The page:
As the dust settles on the news of the mother of all divorces (the Anna Hazare-Arvind Kerjriwal one) we’ll see a period of relative calm. There will be the hurt that accompanies all such failed marriages (please do not use my images or name in your campaigning, says Anna Hazare, for example), but, finally, the two worthies will be back to attempting to do what they originally attempted to do – rid the country of corruption.
It’s almost exactly a year ago when the anti-corruption movement was at its peak – and a large section of India’s middle class had believed that the Anna-Kejriwal combine had miraculously created the magic potion that would, in one fell swoop, rid India of one of the biggest ills plaguing the country.
The rest, as they say, is history. Politics prevailed, and the anti-corruption brigade was found wanting when it came to the crunch – the politicians, all of them, put paid to the best laid plans of Anna and Kejriwal. By the end of 2011, it was clear that there would be no Lokpal in a hurry; in a few months, there was doubt whether there would be a Lokpal of any kind at all.
As Team Anna came to terms with the reality, and went back to the drawing board, it was apparent that things would never be the same again – that Anna Hazare had a point of view, that Arvind Kejriwal had a point of view and that the twain may not always meet.
Even if they seem to share the same objective, that of ridding the country of corruption, the two have opted for different ways to get to the same destination. One, Anna Hazare, wants to continue on the activist route, and the other, Arvind Kejriwal, wants to pursue an active, political route.
Which route will work?
Neither – unless each decides to start from scratch.
The tragedy is that the ‘movement’ has nothing to build upon.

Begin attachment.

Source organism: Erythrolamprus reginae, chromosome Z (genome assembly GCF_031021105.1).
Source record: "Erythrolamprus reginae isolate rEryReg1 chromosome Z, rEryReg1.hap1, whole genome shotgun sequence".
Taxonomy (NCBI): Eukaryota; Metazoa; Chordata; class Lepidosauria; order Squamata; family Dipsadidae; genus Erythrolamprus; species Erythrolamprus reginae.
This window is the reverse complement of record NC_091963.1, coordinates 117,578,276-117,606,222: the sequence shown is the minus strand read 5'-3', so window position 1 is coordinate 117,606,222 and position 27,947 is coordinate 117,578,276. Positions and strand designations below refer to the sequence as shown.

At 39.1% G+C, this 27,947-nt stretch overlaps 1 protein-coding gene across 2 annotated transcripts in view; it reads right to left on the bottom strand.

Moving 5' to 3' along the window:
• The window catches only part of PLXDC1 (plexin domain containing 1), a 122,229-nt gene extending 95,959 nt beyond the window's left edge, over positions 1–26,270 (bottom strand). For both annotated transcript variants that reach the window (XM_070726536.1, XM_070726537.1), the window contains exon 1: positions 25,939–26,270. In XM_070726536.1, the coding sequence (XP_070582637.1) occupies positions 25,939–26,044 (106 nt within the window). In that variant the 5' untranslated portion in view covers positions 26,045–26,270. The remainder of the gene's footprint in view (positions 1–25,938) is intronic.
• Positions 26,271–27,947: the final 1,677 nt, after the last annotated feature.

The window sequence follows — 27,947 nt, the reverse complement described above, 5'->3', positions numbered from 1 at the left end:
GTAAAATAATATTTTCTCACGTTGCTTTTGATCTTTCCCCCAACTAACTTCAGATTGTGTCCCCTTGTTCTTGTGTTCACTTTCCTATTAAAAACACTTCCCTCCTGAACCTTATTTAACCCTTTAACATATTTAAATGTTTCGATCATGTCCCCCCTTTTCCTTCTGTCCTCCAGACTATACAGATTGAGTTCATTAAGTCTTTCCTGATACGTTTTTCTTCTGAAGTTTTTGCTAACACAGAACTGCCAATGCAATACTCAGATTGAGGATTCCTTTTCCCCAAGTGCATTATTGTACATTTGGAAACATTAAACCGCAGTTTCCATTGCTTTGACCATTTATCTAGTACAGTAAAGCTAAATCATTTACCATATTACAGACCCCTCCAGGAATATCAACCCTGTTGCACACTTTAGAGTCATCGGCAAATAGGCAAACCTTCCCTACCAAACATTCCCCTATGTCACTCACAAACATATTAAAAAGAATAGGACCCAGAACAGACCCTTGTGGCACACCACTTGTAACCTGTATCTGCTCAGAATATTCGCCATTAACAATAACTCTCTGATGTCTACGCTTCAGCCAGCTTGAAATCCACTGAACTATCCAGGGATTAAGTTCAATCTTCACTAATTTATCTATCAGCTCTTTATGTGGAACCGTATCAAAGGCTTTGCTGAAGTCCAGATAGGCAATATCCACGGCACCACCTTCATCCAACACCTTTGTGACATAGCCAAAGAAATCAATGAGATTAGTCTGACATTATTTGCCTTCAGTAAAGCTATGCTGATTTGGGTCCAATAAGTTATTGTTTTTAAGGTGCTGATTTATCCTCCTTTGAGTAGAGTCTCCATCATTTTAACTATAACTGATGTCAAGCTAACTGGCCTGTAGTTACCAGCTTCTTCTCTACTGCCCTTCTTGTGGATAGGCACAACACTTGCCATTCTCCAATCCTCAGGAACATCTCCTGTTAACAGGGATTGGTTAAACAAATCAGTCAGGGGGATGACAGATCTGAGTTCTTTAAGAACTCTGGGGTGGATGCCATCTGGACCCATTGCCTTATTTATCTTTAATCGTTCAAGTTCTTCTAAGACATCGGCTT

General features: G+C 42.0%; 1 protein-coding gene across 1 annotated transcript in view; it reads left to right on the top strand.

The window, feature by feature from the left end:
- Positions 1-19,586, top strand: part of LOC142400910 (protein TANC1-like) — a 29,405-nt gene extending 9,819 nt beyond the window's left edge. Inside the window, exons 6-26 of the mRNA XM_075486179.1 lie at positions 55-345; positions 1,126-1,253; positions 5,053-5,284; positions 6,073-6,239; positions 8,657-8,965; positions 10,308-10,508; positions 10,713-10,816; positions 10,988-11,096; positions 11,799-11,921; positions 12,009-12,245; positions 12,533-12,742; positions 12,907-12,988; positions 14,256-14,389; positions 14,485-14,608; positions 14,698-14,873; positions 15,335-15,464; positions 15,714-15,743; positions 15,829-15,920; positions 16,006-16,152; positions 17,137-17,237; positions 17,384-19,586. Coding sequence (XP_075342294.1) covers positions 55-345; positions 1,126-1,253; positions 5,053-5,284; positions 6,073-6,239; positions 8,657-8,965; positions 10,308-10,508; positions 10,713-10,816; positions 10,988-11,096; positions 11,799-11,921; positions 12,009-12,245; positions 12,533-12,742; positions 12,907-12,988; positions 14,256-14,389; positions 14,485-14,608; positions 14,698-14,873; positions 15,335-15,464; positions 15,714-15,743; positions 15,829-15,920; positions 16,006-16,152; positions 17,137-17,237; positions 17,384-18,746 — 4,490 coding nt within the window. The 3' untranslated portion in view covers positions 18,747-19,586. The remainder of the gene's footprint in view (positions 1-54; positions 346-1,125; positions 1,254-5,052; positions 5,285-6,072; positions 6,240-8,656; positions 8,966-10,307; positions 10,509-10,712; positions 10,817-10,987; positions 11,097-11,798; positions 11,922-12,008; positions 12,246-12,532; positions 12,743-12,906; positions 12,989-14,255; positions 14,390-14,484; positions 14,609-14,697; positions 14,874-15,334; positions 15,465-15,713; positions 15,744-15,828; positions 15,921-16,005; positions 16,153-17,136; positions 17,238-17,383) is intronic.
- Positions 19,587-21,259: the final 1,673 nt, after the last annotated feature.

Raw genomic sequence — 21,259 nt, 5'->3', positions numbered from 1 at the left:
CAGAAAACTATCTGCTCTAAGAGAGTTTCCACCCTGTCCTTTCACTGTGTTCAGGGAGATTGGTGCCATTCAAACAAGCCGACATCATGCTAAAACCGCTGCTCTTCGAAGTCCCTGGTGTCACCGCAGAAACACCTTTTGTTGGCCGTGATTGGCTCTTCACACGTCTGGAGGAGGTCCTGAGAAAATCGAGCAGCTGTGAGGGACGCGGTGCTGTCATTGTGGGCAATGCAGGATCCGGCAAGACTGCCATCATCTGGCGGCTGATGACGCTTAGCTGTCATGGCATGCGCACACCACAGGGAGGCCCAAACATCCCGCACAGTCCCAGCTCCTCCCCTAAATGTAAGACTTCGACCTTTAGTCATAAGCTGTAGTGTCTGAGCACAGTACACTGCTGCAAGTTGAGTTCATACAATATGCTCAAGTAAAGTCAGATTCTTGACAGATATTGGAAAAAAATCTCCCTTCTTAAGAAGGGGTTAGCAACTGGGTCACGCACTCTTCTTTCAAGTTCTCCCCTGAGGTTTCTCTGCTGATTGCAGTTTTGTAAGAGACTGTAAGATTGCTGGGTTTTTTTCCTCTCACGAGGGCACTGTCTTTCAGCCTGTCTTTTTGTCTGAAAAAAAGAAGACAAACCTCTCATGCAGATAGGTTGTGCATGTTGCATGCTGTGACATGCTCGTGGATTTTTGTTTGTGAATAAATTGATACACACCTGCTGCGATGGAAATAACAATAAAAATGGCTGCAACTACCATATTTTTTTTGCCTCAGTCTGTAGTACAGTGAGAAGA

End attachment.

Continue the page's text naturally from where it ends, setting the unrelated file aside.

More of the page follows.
The last time around, the two promised to rid the country of corruption, and the public, by and large, bought into the dream. They followed the Anna-Arvind Kejriwal duo with an emotional zest, putting aside all rational and common sense. They were true believers, needing no ‘reason’ to follow; they carried on supporting the movement with the continuously increasing hope that the movement would deliver.
The movement didn’t.
This time around, it’s going to be difficult to sell the people a dream. They’ve bought the dream once, they’ve been let down; they’re not going to buy the dream again.
Last year, if Anna Hazare and Arvind Kejriwal together were a pair of entrepreneurs seeking venture capital funding, they would have been the darling of funds. Billions would have been written, as happens in that mad space, without too many questions, because they seemed to be so clearly the flavour of the day.
One year on, things have changed. No more mad, emotional funding would follow. Anna and Kejriwal would have to answer basic questions, such as:
a) Can you please define your product
b) Who will want to buy the product?
c) Are there similar products in the market?
d) Do you have a proof of concept?
e) Is the concept scalable?
f) What is the uniqueness of your product?
g) Can it stand the test of time?
As Anna Hazare and Arvind Kejriwal embark on a new chapter in their fight against corruption, it’s going to hit them just how much things have changed in the past year. One year ago, it seemed that nothing could beat them; today it looks like they’re just another product in an over-crowded market-place, a me-too in a crowded retail shelf.